These past few months have been quite an emotional and existential journey. I’ve been struggling with a mystery illness that’s left me exhausted, foggy, tingly, achey, and weak. As much as it’s been difficult physically, it’s been even more challenging mentally. Having doctor after doctor tell you there’s nothing wrong when you know in your bones you are ill, shrinks you down after every appointment. It’s taken a toll on Dave, too. The stress and the unknown (as well as the physical discomfort) can be overwhelming for everyone I love.
Even more, feeling my health slip has taken the confidence I’ve spent years carefully assembling and casually kicked it off a cliff.
For the past few years, I’ve taken a newfound pride in being strong. And by strong, I don’t mean I can squat my bodyweight. It was mostly a state of mind. I could carry my bike or lug 5 bags of groceries into my apartment without breaking a sweat. I felt energized by the feeling of my heart pulsing in my ears and accomplished after a hard workout. I loved the ability to playfully hover off the ledges of tables and scale walls at the climbing gym; I felt like a kid again, wholly uninhibited. For the first time in my life, I was proud of my body. I didn’t feel so much like the un-athletic, uncoordinated kid who tried every high school sport and was immediately relegate to the B-squad.
Over the past 6 months, this feeling faded. The weights I lifted a few times a week felt heavier every time, but I wrote it off that I wasn’t exercising as much as I was a few years ago. At one point, I was struggling to lift 5 pounds and make it through yoga without pain. I could barely make it up the stairs without my legs aching and finding myself as out of breath as I felt on a run. In a word, it was demoralizing. I couldn’t stomach the thought of losing the strength and vitality I’d grown into. Let alone the thought that this could be just the beginning. That I would never get to fulfill dreams of biking a century or hiking Kilimanjaro or any other physical feat.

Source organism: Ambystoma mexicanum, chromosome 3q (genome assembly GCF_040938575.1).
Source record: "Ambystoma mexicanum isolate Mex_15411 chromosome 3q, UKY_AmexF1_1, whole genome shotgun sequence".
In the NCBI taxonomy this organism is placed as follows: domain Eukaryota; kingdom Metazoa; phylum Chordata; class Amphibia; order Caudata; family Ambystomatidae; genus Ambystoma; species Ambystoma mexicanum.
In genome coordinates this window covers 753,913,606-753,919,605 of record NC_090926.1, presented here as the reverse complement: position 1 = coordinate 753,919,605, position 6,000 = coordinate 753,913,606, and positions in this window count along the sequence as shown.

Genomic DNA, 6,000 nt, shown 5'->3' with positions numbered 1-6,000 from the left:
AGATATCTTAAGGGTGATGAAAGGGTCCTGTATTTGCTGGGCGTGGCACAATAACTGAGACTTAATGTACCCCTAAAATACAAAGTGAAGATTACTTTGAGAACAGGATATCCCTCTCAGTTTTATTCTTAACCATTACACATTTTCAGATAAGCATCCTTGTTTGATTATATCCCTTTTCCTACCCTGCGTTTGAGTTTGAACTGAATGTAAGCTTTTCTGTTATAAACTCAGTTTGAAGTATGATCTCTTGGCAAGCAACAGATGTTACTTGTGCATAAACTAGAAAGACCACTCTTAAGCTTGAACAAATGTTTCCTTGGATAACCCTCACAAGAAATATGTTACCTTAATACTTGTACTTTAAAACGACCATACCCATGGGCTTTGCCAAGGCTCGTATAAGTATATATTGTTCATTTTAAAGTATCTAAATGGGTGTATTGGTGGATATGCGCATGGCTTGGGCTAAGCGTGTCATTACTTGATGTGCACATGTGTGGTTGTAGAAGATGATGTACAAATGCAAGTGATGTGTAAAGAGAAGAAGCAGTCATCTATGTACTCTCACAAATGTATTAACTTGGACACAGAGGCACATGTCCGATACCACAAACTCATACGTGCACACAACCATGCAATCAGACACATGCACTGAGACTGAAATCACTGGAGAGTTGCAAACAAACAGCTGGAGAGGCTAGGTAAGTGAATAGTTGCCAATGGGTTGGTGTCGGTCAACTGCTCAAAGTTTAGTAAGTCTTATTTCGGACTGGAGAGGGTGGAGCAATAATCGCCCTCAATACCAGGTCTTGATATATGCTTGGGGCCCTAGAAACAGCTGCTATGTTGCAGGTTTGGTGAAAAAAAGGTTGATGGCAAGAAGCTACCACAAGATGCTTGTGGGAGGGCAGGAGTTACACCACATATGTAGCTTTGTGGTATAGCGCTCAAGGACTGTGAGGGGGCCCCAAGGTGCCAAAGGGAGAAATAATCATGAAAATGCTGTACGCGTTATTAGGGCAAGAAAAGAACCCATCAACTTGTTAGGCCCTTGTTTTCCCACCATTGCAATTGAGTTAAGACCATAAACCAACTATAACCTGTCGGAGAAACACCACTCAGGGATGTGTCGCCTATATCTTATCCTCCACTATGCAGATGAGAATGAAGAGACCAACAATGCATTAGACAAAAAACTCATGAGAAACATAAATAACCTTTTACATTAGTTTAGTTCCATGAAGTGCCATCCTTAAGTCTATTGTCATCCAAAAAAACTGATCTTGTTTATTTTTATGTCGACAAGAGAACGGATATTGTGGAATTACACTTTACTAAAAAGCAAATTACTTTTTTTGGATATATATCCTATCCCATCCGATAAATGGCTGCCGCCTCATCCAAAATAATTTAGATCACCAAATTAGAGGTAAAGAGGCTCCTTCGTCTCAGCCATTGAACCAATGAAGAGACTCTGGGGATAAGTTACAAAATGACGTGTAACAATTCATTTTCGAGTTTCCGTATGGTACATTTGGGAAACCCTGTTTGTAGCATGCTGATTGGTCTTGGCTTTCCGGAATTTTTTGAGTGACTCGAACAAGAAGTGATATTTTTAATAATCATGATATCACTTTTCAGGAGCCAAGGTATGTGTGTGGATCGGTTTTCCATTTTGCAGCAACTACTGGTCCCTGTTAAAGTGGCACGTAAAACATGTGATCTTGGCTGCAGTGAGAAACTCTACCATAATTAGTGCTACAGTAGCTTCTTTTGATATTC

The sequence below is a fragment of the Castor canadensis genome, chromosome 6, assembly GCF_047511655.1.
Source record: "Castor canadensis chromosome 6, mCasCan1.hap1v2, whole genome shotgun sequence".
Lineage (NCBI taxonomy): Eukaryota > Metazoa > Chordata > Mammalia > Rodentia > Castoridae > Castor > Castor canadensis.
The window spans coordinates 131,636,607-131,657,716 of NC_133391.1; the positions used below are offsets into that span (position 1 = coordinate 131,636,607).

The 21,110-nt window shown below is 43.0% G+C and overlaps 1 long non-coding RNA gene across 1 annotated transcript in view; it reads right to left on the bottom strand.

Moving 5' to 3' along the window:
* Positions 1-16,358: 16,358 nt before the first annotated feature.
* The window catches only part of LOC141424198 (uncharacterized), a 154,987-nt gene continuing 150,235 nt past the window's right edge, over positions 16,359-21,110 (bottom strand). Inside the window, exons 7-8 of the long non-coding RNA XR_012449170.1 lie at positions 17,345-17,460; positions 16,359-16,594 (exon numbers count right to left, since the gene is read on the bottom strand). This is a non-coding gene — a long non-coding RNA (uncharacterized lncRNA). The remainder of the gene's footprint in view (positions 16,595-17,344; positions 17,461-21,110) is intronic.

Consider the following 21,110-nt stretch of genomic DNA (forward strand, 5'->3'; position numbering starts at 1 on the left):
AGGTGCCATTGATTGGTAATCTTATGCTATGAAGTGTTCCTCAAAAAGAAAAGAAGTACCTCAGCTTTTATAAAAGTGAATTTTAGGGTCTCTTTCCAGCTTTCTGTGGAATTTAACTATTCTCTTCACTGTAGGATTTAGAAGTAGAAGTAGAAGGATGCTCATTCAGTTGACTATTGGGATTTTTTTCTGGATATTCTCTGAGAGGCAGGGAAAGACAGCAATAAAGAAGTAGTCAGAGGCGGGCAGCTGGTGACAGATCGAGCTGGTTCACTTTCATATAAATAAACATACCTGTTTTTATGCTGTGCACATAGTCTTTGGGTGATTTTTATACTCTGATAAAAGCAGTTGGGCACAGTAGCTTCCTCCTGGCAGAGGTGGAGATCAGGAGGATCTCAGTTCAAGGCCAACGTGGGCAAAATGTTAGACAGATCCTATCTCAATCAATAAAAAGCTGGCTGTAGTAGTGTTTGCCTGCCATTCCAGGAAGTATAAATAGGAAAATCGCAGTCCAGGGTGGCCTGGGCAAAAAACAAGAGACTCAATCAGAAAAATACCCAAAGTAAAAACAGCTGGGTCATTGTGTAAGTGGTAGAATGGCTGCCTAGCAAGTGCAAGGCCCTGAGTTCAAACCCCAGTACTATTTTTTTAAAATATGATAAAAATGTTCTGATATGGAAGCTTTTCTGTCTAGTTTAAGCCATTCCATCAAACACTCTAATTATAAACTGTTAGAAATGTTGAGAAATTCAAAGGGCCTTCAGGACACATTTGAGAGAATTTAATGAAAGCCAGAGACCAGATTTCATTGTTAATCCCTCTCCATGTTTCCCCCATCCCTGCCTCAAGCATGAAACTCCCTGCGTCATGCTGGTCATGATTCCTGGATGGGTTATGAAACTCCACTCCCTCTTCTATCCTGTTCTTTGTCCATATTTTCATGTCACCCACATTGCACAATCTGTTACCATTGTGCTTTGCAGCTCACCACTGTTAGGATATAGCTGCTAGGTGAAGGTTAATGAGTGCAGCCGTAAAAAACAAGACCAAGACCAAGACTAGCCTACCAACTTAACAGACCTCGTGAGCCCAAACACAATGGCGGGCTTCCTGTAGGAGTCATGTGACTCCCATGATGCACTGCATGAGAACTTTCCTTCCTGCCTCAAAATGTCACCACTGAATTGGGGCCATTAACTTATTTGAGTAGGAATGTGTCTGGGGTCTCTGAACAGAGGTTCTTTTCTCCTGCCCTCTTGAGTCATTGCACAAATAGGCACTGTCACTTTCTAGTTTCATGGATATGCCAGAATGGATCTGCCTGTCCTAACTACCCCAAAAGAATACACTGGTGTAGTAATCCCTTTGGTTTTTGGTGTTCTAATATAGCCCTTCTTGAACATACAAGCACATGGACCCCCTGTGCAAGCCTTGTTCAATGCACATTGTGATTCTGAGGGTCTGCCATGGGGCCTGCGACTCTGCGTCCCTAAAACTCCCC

“For A Girl”
I’m not an incredibly competitive person (unless it’s against myself), so why do I hold so tightly to my newfound athletic identity?
On my last bike ride, I had a realization. This ego check has been even more difficult because I want so desperately to be an example for my gender. I want to be fast not because I want to be the best, but rather, to beat down the idea that women aren’t capable. Or that they’re too delicate or they don’t want to be dirty or have mud or spit or bugs on their face. I want my presence on the trail to signal to the little kids (and adults, let’s be honest) who pass me that THIS IS FOR GIRLS, TOO. I guess I’m also trying to convince myself, in a sense.
That women can be messy and gentle and strong and emotional and athletic and smart…and still be desirable.
And also, that being desirable isn’t the only thing that makes me valuable.
I hope someday soon I can get back to that state of mind and body. But for now, I’m working to at least accept a new perspective. I don’t have to be fast or even strong to be powerful and valid. I can still be an example whether I’m first or middle of the pack or even dead last. Some days I feel hopeful that we’ll figure out what’s happening and get started on the path to recovery. Other days I feel like this will be my new normal. Most days are somewhere in between. But the people who know me well will agree that I’m as stubborn as they come, and this time is no different.
I don’t want to be strong “for a girl.” I just want to be strong.